Although Canal Winchester Schools leaders and students alike were hoping for an in-person graduation at the conclusion of the academic year, the district has opted for a virtual ceremony because of the COVID-19 coronavirus pandemic.

Superintendent James Sotlar said he, along with Canal Winchester High School principal Kirk Henderson and school board members, “want nothing more” than a traditional graduation ceremony for the class of 2020.

“However, we are in the middle of a health pandemic that is affecting people across the world, causing us to live our daily lives differently,” Sotlar wrote in an April 27 letter to district families. “This was not an easy decision to make, and my heart breaks for our seniors, but this is the best decision and in the best interests for everyone’s health, wellness and safety.”

According to Sotlar, the district intends to include all the features a high school graduation ceremony normally would.

“We’ll try to replicate the traditional graduation but do it virtually,” he said.

The remote ceremony will include recorded videos of individual students in caps and gowns walking across the school’s gym stage to receive their diplomas and have their pictures taken. To film these segments, each student, along with up to four guests, will be assigned a specific time on May 12, 13 or 14 during which their portions of the ceremony will be filmed.

The segments will be edited together for the final graduation video, with recordings of an introduction by Henderson, the valedictorian’s speech, a presentation of the class by the senior class secretary and an acknowledgment of graduation by the senior class president.

The graduation video will be livestreamed at 11 a.m. May 30.

Sotlar said the video format is the best way to move forward, and it was chosen after extensive consideration.

“We’ve had several conversations,” he said. “I’ve called other school districts. We believe everyone is going to be very similar to what we’re doing now because having a mass gathering any time within the next few months does not seem likely, so we have to do what’s best for our kids so they can move forward with their future.”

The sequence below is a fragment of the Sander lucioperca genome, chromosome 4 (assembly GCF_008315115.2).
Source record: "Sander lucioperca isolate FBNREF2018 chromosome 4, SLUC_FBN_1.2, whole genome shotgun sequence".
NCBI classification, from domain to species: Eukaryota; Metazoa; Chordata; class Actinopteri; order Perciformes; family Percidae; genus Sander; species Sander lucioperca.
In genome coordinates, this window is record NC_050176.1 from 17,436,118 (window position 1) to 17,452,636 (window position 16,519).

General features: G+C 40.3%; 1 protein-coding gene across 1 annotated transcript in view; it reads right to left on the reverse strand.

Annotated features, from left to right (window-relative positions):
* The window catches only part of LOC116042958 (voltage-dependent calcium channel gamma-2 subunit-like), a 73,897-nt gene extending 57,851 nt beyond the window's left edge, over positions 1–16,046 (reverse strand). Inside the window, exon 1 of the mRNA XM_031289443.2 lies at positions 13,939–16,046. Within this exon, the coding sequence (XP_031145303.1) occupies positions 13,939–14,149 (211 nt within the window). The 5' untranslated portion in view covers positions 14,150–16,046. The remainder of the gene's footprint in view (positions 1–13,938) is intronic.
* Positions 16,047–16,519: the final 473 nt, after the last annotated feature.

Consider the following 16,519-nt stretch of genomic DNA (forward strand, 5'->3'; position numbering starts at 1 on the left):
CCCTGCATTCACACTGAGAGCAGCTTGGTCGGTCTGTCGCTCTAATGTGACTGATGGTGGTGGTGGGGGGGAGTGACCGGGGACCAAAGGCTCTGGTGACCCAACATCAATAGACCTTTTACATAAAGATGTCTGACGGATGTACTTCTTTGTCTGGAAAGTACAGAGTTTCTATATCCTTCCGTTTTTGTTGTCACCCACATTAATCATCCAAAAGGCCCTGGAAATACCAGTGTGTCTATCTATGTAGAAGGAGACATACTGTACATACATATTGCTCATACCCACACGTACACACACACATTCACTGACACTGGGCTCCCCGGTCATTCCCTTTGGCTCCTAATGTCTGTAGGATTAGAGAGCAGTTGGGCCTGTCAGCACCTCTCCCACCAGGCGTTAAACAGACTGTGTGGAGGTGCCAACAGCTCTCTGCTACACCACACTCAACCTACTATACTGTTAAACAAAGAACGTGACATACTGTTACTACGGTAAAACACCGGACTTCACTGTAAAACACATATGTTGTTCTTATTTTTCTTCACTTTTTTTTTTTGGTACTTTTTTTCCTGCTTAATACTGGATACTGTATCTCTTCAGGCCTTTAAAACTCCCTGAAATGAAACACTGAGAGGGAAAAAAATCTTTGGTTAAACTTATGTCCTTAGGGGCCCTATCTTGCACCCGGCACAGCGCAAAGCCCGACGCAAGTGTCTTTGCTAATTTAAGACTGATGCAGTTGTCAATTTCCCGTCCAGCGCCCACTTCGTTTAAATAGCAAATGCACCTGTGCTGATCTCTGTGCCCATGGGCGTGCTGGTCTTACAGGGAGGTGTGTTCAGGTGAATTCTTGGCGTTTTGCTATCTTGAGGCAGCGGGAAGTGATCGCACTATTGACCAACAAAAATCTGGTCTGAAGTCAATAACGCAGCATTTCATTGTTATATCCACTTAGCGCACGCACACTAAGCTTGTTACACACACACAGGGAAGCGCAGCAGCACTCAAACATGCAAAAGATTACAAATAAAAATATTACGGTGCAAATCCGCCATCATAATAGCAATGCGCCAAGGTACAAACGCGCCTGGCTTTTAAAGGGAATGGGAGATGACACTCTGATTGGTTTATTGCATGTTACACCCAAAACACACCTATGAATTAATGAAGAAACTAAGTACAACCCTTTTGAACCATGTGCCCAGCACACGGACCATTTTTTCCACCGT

Although the class of 2020 won’t be able to hold its traditional senior walk, the district is considering swapping it for a potential senior parade in which students drive a route together in their cars through Canal Winchester.

School board member Monika Talley noted her support of the parade during the board’s virtual meeting April 20.

“I really like the idea of the senior parade, just kind of referencing the staff parade that happened earlier in April,” she said. “I know that the students were really excited; they were happy to see their teachers go through the neighborhoods, and I thought that was a very nice idea.”

Sotlar said although large gatherings are not possible currently, if these restrictions change in the next several months, an additional gathering of the school’s graduating seniors isn’t out of the question.

Furthermore, the district has put together several displays of appreciation for the class of 2020.

Every Monday evening at 8:20 p.m., athletics director Pat Durbin sets the stadium scoreboard to 20 minutes and 20 seconds, with the score set at 20 to 20 to honor the class.

Additionally, the school’s new gym will be dedicated to the class of 2020.

“This is different. You feel for them,” Sotlar said of graduating seniors.

“You know this is not how they wanted to end their senior year, so we have to do everything we can to make it the best for them. We’re thinking about everything we can possibly do.”